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Canada’s financial companies could make annual revenues of $110 billion by 2025 by targeting firms and projects that reduce or have lower greenhouse gas emissions, a trio of public and private groups said Sept. 17.

Taking advantage of the estimated opportunity, which was measured by Corporate Knights Research, requires a coordinated strategy between governments and companies, public-private partnership Toronto Finance International and financial services firm Ernst & Young Canada, two other members of the group, said.

“Research shows this is more than just the right thing to do, it makes business sense,” Ernst & Young Canada climate change and sustainability services leader Thibaut Millet said in a statement.

Canadian financial firms, predominantly based in Toronto, would make the revenues by supporting projects across the building, transportation, energy and heavy industry sectors between 2019 and 2025, the group’s report, Capitalizing on Sustainable Finance: A growth opportunity for Toronto’s financial sector, says.

Around $158 billion of annual investments are needed across those sectors for Canada to reach its emission reduction targets, according to estimates by Corporate Knights Research.

Toronto Finance International, which seeks to promote the city as a global hub in the investment sector, represents a cross-section of political and business leaders in Canada.

Federal Finance Minister Bill Morneau, Ontario Premier Doug Ford and Toronto Mayor John Tory sit on its leadership council, as well as the CEOs of 15 leading financial institutions.

The report supports the case for turning Toronto into a global leader in sustainable finance, the group’s president and CEO Jennifer Reynolds said in a statement.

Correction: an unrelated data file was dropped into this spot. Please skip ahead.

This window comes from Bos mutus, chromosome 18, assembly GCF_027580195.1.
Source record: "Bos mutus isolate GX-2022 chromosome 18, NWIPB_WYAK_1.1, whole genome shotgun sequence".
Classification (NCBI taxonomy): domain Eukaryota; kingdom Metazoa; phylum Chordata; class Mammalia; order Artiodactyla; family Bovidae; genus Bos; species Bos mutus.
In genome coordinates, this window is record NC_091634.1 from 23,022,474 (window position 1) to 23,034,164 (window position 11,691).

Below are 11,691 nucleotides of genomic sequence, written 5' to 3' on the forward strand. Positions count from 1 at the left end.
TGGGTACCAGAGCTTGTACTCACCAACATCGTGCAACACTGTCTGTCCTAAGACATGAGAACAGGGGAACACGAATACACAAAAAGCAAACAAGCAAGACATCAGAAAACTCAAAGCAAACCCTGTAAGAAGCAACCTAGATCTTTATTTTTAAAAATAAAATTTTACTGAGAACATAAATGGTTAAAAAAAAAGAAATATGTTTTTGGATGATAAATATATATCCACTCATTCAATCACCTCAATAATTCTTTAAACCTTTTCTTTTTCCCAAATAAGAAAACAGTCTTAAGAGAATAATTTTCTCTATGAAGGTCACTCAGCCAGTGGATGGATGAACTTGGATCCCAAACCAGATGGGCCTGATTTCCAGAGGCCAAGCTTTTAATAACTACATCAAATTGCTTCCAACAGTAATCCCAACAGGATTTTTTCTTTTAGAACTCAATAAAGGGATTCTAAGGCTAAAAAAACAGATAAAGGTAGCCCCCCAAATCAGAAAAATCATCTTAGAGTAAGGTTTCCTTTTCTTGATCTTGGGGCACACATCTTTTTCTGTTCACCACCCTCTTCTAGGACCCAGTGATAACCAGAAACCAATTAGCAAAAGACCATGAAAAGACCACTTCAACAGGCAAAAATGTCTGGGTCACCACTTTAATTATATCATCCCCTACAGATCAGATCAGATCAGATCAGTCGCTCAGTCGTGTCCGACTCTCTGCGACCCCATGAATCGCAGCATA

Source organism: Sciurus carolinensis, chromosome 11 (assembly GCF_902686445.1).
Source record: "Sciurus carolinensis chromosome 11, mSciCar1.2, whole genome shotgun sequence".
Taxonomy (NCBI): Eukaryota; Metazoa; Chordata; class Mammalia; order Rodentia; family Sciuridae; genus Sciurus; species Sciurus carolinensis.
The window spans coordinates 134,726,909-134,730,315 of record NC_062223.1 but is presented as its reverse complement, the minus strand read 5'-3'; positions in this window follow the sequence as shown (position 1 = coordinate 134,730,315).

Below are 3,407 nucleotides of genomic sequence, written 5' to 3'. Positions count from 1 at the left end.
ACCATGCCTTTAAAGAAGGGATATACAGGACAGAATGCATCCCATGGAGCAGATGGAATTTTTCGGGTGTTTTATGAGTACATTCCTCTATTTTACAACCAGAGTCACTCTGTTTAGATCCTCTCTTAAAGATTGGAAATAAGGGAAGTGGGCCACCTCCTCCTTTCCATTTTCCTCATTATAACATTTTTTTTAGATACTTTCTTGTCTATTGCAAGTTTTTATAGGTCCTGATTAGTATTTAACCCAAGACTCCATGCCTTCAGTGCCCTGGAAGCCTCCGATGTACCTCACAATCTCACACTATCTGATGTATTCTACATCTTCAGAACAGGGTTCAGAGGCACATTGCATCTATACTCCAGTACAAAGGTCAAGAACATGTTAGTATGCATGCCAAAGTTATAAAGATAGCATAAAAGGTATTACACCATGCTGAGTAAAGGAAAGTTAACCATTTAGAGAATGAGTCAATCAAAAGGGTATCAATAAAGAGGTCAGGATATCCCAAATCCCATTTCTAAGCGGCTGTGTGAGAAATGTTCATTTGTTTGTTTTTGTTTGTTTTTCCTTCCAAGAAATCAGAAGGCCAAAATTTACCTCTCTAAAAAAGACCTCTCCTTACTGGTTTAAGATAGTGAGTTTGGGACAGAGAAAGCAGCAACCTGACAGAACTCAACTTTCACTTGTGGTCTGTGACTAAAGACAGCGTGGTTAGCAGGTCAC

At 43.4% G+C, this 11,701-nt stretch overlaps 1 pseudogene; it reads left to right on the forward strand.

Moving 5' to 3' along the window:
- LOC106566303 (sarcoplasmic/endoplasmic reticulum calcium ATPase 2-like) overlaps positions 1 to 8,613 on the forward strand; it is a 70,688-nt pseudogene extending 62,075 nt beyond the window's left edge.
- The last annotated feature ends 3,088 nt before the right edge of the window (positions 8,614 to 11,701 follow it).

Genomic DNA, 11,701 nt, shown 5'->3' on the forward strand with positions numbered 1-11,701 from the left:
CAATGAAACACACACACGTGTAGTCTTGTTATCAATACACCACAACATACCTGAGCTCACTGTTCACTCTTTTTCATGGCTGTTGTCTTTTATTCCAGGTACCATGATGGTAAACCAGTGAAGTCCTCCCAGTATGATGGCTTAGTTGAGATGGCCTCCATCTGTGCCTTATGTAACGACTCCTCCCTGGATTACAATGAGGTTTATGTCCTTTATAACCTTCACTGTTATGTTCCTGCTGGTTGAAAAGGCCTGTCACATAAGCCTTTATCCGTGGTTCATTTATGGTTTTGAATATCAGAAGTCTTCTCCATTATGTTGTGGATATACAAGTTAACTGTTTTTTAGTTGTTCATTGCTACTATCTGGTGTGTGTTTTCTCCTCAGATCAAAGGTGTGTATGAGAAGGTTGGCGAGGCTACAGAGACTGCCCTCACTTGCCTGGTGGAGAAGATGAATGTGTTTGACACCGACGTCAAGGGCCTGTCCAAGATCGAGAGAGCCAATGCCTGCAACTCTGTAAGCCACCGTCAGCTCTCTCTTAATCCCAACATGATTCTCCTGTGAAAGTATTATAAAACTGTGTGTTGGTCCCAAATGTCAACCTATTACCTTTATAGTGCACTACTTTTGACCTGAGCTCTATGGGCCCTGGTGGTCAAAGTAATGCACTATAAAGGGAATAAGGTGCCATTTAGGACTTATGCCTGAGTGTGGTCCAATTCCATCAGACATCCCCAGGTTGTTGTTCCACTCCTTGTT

Toronto Finance International was until recently known as the Toronto Financial Services Alliance.

The report looks at global growth in sustainable finance as a way for Canada’s financial services industry to grow revenue.

Socially responsible investments grew by a quarter to US$23 trillion between 2013 and 2015, according to the Global Sustainable Investment Alliance.

This could grow to US$63 trillion by 2025, according to estimates by Corporate Knights.

Canadian financial firms could reap C$18 billion in annual wealth management fees by capturing five percent of the US$63 trillion estimate with investment solutions that charge 0.5 percent in fees, today’s report says.

Global issuance of green bonds, which fund sustainable projects and companies, reached a record US$155.5 billion in 2017 and is expected to reach more than US$1 trillion by 2025, according to the Climate Bonds Initiative, a London-based not-for-profit that seeks to spur investment in the bonds.

If Canadian financial institutions were to capture five percent market share of the green bond underwriting market, this would mean C$420 million in fees by 2025, today’s report says.

The report breaks down the $110 billion annual revenue opportunity for financial institutions by sector with the financing of green homes offering between $4.4 billion to $17.9 billion in revenues and sustainable commercial buildings offering between $2.6 billion and $10.7 billion by 2025

Supporting more sustainable petroleum projects would bring in between $1.4 billion and $5.8 billion, while servicing green electricity outlays could bring financial firms between $1.3 billion and $5.3 billion, the report says.

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